Skip to main content

Intangible cultural heritage

Traditions, knoweldge, craftsmanship techniques  
Photo: © UNESCO/James Muriuki

Knowledge of the locations, harvesting, and processing oft he spotted gentian
Knowledge concerning nature and the universe in Tyrol, inscribed 2013

The knowledge of the locations, harvesting procedure, and processing of the spotted gentian ("gentiana punctata") has been passed down for centuries in the Tyrolean community of Galtür. The entire population of the village is generally involved in the harvesting procedure—carefully digging up the precious roots—as well as the processing phase: the distillation of gentian schnapps. To this day, lots are drawn at the annual village fair to determine which families will be permitted to participate in harvesting the roots and distilling the schnapps.

In the alpine landscape around Galtür, gentian roots are harvested and gentian schnapps is distilled according to centuries-old tradition. As early as the 16th century, gentian schnapps—also referred to as Enzer—was mentioned in a botany book as a soothing remedy for stomach ailments. Since then, the Alpine regions where gentian grows have been frequented by so-called “root diggers” and “gentian pickers”.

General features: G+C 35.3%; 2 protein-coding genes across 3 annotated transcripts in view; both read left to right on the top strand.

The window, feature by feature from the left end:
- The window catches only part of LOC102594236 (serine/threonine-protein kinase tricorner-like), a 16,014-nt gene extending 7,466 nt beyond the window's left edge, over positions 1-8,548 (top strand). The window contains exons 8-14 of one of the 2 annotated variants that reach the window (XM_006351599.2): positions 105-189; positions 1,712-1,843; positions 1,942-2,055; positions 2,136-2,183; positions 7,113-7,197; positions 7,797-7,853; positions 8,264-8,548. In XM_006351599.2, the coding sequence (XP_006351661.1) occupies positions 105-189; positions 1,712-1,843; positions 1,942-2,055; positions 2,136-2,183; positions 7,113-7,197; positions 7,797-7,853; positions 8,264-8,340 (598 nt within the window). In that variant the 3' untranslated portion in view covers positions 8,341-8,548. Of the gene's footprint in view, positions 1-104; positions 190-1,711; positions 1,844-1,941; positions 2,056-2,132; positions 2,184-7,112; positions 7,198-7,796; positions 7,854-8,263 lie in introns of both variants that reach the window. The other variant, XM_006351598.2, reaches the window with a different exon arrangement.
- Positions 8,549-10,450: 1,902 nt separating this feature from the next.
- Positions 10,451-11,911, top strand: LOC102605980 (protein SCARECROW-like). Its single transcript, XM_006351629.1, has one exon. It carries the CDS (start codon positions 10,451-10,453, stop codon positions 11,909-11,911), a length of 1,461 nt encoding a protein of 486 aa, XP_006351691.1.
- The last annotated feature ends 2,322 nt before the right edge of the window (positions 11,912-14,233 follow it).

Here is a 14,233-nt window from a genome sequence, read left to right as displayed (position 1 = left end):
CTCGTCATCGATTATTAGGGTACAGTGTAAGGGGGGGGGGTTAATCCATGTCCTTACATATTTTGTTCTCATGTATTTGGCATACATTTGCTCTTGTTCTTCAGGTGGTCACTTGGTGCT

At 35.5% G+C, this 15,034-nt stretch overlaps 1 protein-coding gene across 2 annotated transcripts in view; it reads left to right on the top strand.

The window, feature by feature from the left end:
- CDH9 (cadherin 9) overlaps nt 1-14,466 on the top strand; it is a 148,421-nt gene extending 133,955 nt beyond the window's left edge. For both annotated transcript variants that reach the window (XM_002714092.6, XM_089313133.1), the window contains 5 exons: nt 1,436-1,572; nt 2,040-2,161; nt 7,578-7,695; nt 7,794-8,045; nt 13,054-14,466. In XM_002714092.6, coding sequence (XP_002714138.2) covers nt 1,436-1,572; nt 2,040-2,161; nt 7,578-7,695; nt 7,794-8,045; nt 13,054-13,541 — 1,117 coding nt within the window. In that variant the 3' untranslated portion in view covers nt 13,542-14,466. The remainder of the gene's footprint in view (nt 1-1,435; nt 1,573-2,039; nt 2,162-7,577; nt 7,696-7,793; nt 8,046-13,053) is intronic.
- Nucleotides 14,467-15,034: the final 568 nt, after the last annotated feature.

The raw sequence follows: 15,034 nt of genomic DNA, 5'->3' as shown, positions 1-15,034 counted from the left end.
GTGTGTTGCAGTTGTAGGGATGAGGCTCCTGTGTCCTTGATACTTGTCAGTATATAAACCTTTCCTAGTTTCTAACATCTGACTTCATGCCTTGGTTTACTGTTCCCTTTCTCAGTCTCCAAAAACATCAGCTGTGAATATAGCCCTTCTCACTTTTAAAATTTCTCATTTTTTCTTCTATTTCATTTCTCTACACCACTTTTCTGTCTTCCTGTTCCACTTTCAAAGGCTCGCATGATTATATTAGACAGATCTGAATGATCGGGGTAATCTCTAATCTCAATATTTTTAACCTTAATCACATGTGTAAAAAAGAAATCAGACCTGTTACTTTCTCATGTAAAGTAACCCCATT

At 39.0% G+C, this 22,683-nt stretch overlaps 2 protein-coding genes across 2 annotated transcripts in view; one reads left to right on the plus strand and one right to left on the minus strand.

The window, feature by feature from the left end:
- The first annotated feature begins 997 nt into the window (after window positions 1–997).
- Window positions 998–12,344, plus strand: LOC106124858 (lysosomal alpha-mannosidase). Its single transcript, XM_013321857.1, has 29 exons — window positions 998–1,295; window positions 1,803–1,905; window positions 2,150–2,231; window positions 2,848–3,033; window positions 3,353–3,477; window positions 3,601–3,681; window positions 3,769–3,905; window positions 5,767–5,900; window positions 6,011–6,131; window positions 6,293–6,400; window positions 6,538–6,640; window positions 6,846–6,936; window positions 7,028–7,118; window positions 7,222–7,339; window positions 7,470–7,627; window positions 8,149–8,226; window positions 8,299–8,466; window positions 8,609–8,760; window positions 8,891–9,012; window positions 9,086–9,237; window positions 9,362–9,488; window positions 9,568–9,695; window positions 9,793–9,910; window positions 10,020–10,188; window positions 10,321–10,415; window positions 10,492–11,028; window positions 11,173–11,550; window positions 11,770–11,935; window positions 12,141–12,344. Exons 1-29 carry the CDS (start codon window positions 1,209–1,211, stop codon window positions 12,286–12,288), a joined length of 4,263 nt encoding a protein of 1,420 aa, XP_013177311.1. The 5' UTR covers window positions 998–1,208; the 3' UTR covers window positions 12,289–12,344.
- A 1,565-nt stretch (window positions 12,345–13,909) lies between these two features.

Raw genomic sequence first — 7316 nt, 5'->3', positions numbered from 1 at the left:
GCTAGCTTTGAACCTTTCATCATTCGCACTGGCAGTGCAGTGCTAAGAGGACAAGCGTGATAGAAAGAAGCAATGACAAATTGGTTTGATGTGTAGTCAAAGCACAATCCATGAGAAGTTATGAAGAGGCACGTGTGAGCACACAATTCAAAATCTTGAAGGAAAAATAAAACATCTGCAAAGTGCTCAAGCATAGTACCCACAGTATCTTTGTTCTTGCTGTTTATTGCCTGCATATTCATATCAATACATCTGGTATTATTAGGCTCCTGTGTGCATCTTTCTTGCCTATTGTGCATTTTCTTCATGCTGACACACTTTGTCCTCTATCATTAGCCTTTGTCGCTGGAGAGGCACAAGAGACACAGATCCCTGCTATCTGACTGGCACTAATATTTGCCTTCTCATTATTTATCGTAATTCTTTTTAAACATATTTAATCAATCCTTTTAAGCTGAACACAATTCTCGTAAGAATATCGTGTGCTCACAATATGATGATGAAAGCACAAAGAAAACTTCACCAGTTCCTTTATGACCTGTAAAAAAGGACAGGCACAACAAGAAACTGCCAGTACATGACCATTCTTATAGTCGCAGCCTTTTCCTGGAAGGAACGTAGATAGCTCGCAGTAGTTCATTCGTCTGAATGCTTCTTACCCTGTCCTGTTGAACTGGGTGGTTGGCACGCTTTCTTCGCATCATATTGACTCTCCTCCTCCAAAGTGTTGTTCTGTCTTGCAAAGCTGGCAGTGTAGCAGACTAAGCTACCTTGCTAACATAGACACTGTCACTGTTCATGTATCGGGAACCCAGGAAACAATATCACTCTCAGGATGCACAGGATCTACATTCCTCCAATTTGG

Since the 17th century, local rules on the gathering of roots and general environmental regulations have ensured this rare gentian variety’s continued existence. Only once a year, on 1 October, is it permitted to dig up gentian roots. Lots are drawn at the annual Galtür Fair in September to determine which 13 families will be allowed to participate in the current year’s harvest, which takes place over an area of 17,000 hectares. The harvest usually begins with a trek up to the areas where the spotted gentian is found, at altitudes exceeding 2,000 metres above sea level. After the harvest, the roots are dried and cleaned. The precise procedure for finding the locations and both digging up and processing the roots is passed on orally from the older to the younger generation. An annual total of 1,300 kg (100 kg per family) of roots may be collected. Due to the strict limitations on root digging, the schnapps enjoys a commensurately special status and is consumed only on rare occasions or for medicinal purposes.

Downloads

Gallery

Browse the list